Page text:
IT'S an otherworldly feeling to drive through green fields and realize that, by rights, you ought to be underwater. Water -- too much of it -- is a constant theme wherever you go in the Netherlands. That's true whether you are excitedly hunting for signs of old Holland (windmills and canals) or passing through new Holland's polders (sea bottom transformed into fields of grazing cattle and planned cities).
I was on the lookout for quaintness, so my tour plan included the funny little towns of Giethoorn and Urk on the west side of this small country, and the Zuiderzeemuseum, where one goes to see exhibits on local architecture, a few hours north of Amsterdam.
But in the Netherlands, the practical and the picturesque exist together. New Holland keeps intruding. The ways, old and new, that the Dutch cope with their low country turned out to be a recurring motif in my journey.
Thus, the highlight of Giethoorn (``HEET-horn'') is its canals. That's why you must stop at the tourist board (look for the sign that says VVV) as soon as you arrive, because you can't see much of Giethoorn from the road.
If you park your car in the VVV lot, you can pick up a map and head across the street to a paved path leading through a soggy field. If you follow it, wondering where on earth you're going, you'll see a small bridge on your left. When you go over it, you are in another world.
A small canal of brownish water, some 12 feet wide, forms the main street of Giethoorn. All travel here is done by boat. Mail is delivered, cows go to and from pasture, harvests are brought in, and families go to church on the canal. Trees and wooden bridges arch over it. Only a footpath borders it on each side.
The houses are like those in ``Alice in Wonderland'' illustrations. They're brick, have a rounded sloping shape, and are neatly thatched.
Each is set back a few feet from the footpath, has dark green doors, and, of course -- this being Holland -- plants and tiers of white lace adorn their windows.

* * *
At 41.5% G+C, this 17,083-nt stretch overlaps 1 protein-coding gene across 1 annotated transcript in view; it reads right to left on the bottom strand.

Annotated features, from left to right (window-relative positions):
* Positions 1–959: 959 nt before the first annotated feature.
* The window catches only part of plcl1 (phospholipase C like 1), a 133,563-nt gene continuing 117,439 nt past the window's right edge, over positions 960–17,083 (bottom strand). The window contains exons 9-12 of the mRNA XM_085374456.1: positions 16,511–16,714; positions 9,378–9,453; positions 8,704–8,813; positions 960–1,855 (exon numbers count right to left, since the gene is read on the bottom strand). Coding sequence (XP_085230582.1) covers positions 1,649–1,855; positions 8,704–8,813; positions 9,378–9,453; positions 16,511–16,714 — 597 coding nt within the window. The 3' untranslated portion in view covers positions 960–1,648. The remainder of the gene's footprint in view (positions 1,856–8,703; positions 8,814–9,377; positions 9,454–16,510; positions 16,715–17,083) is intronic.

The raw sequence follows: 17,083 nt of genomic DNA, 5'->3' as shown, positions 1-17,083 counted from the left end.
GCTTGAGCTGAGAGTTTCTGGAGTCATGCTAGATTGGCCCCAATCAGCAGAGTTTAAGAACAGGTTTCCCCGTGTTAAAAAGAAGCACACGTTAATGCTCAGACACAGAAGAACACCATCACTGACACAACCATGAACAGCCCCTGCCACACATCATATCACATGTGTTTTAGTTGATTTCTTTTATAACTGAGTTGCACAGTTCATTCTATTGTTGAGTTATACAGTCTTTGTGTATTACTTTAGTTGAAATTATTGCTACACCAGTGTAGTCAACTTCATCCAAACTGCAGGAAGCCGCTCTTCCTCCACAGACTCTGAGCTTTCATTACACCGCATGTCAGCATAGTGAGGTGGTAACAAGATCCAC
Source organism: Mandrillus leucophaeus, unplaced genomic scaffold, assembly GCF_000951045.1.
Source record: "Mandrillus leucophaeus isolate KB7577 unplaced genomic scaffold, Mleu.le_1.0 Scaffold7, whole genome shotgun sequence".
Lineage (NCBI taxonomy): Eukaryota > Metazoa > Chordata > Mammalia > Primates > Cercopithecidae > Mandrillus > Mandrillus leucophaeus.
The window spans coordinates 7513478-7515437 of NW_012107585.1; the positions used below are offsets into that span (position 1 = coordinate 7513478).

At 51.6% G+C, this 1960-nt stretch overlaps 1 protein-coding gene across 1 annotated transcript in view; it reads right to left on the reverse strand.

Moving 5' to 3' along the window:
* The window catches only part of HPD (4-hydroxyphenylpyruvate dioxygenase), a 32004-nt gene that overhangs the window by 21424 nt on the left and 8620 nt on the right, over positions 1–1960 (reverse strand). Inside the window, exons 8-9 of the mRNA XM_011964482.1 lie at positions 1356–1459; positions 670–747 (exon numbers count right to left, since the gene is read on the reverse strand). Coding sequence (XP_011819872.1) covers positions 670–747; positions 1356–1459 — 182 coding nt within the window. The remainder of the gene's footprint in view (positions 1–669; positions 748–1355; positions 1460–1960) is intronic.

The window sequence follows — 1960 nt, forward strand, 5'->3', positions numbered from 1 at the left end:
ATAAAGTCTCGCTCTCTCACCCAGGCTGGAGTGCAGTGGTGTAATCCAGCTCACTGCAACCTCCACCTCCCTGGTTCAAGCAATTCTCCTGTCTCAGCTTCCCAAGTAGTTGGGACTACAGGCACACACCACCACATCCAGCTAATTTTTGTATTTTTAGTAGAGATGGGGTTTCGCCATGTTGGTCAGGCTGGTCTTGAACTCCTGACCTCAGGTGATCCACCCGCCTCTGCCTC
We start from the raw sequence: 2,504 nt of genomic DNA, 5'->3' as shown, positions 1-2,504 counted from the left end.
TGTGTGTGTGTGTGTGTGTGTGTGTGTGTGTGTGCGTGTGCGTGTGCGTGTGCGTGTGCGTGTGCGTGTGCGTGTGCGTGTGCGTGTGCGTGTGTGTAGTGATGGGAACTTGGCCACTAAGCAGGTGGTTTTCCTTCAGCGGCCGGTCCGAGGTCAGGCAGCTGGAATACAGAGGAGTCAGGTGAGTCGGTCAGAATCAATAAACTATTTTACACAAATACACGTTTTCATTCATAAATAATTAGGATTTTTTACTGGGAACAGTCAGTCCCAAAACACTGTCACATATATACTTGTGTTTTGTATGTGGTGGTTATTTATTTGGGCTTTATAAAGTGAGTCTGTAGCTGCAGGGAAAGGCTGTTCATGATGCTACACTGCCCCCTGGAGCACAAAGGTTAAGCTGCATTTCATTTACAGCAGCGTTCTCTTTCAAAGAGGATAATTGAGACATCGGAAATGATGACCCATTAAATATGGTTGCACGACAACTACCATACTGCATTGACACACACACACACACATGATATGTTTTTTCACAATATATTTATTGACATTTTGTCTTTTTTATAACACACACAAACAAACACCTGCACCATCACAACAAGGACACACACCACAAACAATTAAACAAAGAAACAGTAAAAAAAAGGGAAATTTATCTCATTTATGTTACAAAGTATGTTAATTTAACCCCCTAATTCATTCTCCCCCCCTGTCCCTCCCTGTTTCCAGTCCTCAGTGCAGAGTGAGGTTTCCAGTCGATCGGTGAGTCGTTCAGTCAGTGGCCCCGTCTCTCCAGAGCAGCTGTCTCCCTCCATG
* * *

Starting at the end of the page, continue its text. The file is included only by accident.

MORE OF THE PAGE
Also compulsory is an intensely colorful postage-stamp garden.
I walked along, sniffing aromas of apples and wood fires. There wasn't a car in sight; if there were any, they must have been tactfully concealed behind barns.
It was a gray day, and some hefty white ducks were enjoying the canal and the weather. Goats and cows posed in the fields in the distance. Once in a while a flaxen-haired child would whiz by on a bicycle.
All other residents stayed in their snuggeries, except for a crew at work rethatching a roof, with additional thatch in bales piled on a boat moored alongside. Numerous long, narrow boats for showing visitors around in the summer were clustered in quiet side canals, indicating that tourists by the busload are not unknown here.
I recommend a chill, gray, autumn day, when the only sounds are rustling yellow leaves and an occasional sharp bell of a bike behind you. Then Giethoorn is a fairy-tale land you have almost to yourself.
After you leave Giethoorn for the old fishing village of Urk, you're in polder country. Towering watercolor-gray clouds press down on green fields. Substantial brown barns cozy into the landscape. The horizon is about the same, left and right, fore and aft.
The Dutch are sensitive to minuscule changes of altitude, emphasizing to the visitor variations that would pass unnoticed elsewhere. The reason is that a few feet here is the difference between being above water or below it.
Now on a modest rise in the Noord Oost polder, Urk was originally an island in the Zuider Zee. It isn't a particularly pretty town. Its tiny brick row houses of fairly recent vintage give it a look of being suspended in air.
Tourists go to Urk because a few of its people still cling stubbornly to the quaint costumes of their former isolation as an island in the Zuider Zee. You see elderly women, and a few men, wearing peasant outfits.